Over 14 seasons with four different franchises, O’Neill’s clubs posted a 1,040–821 record, good for a .559 winning percentage. He never had a losing season; only Joe McCarthy did that over a longer career. O’Neill wasn’t the fiery, aggressive type you might want to see as a pilot; he combined a stout heart with a sympathetic understanding of youngsters. He enjoyed both the respect and the friendship of his players. He was a player’s manager all the way. His greatest assets as a manger were the devotion he inspired among his players and the way he could handle a pitching staff.

After leaving the Phillies, O’Neill worked as a scout and also as administrative assistant to Indians general manager Hank Greenberg. He later worked for the Cleveland Recreation Department, mostly running baseball clinics for youngsters. He was still working in that position when he died of a heart attack on January 26, 1962. At O’Neill’s death, his former ace pitcher Hal Newhouser said: “He was the greatest I have ever played for. He was unsurpassed in his ability to handle young players.”2 Visiting O’Neill during the winter of 1943-44, Newhouser asked to be traded because he wasn’t being pitched in the rotation. O’Neill agreed to pitch Newhouser every fourth day. He did, and Hal won 29 games in 1944 as Detroit missed the pennant by a whisker. He won 25 in the 1945 championship campaign. “If it hadn’t been for O’Neill, I would have been just an average pitcher,” Newhouser said.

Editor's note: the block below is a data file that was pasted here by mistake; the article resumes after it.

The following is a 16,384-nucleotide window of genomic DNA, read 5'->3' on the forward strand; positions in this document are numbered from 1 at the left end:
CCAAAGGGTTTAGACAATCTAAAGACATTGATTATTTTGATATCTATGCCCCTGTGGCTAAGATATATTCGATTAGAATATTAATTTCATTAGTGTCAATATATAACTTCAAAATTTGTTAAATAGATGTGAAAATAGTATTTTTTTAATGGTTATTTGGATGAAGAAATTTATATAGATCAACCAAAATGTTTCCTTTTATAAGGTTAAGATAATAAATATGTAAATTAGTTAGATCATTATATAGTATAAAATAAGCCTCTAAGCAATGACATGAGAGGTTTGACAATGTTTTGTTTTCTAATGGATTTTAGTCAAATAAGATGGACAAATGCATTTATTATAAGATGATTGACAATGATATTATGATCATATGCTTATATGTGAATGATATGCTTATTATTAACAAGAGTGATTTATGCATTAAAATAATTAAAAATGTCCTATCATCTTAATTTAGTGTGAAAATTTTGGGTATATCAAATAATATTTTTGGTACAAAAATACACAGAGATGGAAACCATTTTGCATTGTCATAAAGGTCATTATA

“Baseball has lost a good friend,” Baseball Commissioner Ford Frick said. “He was a man who never made an enemy and had a long and distinguished career as a player, coach and manager.”